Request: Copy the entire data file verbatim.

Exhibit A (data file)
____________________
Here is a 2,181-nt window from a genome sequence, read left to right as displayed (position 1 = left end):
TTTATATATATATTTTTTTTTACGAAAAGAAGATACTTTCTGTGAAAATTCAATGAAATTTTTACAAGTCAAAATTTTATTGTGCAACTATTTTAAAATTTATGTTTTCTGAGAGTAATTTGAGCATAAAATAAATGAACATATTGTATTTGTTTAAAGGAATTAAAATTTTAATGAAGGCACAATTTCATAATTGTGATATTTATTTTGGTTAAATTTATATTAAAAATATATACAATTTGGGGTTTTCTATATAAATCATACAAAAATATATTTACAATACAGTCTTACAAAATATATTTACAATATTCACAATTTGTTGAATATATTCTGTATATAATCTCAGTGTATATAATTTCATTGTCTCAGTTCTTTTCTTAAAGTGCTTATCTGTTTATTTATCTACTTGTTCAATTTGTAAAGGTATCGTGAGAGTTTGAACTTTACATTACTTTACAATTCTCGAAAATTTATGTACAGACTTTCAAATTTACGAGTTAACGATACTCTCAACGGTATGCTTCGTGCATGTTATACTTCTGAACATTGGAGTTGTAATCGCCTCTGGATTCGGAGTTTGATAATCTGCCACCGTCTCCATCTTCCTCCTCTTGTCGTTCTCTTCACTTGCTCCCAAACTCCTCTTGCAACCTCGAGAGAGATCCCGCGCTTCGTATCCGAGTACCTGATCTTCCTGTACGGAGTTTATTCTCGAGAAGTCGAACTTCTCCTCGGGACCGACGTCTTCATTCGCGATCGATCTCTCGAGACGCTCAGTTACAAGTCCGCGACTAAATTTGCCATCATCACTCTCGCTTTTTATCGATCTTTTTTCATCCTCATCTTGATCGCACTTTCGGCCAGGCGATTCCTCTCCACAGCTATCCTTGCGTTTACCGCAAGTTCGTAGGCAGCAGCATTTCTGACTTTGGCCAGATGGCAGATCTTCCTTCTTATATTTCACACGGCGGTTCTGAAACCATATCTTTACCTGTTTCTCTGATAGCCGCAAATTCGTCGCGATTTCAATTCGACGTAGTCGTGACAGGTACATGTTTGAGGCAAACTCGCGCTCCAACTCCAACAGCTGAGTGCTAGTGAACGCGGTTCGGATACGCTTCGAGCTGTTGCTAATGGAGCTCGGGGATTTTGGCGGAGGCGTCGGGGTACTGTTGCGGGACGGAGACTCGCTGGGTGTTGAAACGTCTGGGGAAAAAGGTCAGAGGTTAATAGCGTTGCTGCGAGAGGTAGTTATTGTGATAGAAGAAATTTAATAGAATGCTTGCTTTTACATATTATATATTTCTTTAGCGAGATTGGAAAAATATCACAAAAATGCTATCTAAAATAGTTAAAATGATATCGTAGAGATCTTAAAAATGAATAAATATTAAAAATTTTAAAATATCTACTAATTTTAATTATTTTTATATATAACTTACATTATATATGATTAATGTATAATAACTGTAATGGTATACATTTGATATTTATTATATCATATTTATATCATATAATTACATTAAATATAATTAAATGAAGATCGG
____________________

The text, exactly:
Here is a 2,181-nt window from a genome sequence, read left to right as displayed (position 1 = left end):
TTTATATATATATTTTTTTTTACGAAAAGAAGATACTTTCTGTGAAAATTCAATGAAATTTTTACAAGTCAAAATTTTATTGTGCAACTATTTTAAAATTTATGTTTTCTGAGAGTAATTTGAGCATAAAATAAATGAACATATTGTATTTGTTTAAAGGAATTAAAATTTTAATGAAGGCACAATTTCATAATTGTGATATTTATTTTGGTTAAATTTATATTAAAAATATATACAATTTGGGGTTTTCTATATAAATCATACAAAAATATATTTACAATACAGTCTTACAAAATATATTTACAATATTCACAATTTGTTGAATATATTCTGTATATAATCTCAGTGTATATAATTTCATTGTCTCAGTTCTTTTCTTAAAGTGCTTATCTGTTTATTTATCTACTTGTTCAATTTGTAAAGGTATCGTGAGAGTTTGAACTTTACATTACTTTACAATTCTCGAAAATTTATGTACAGACTTTCAAATTTACGAGTTAACGATACTCTCAACGGTATGCTTCGTGCATGTTATACTTCTGAACATTGGAGTTGTAATCGCCTCTGGATTCGGAGTTTGATAATCTGCCACCGTCTCCATCTTCCTCCTCTTGTCGTTCTCTTCACTTGCTCCCAAACTCCTCTTGCAACCTCGAGAGAGATCCCGCGCTTCGTATCCGAGTACCTGATCTTCCTGTACGGAGTTTATTCTCGAGAAGTCGAACTTCTCCTCGGGACCGACGTCTTCATTCGCGATCGATCTCTCGAGACGCTCAGTTACAAGTCCGCGACTAAATTTGCCATCATCACTCTCGCTTTTTATCGATCTTTTTTCATCCTCATCTTGATCGCACTTTCGGCCAGGCGATTCCTCTCCACAGCTATCCTTGCGTTTACCGCAAGTTCGTAGGCAGCAGCATTTCTGACTTTGGCCAGATGGCAGATCTTCCTTCTTATATTTCACACGGCGGTTCTGAAACCATATCTTTACCTGTTTCTCTGATAGCCGCAAATTCGTCGCGATTTCAATTCGACGTAGTCGTGACAGGTACATGTTTGAGGCAAACTCGCGCTCCAACTCCAACAGCTGAGTGCTAGTGAACGCGGTTCGGATACGCTTCGAGCTGTTGCTAATGGAGCTCGGGGATTTTGGCGGAGGCGTCGGGGTACTGTTGCGGGACGGAGACTCGCTGGGTGTTGAAACGTCTGGGGAAAAAGGTCAGAGGTTAATAGCGTTGCTGCGAGAGGTAGTTATTGTGATAGAAGAAATTTAATAGAATGCTTGCTTTTACATATTATATATTTCTTTAGCGAGATTGGAAAAATATCACAAAAATGCTATCTAAAATAGTTAAAATGATATCGTAGAGATCTTAAAAATGAATAAATATTAAAAATTTTAAAATATCTACTAATTTTAATTATTTTTATATATAACTTACATTATATATGATTAATGTATAATAACTGTAATGGTATACATTTGATATTTATTATATCATATTTATATCATATAATTACATTAAATATAATTAAATGAAGATCGG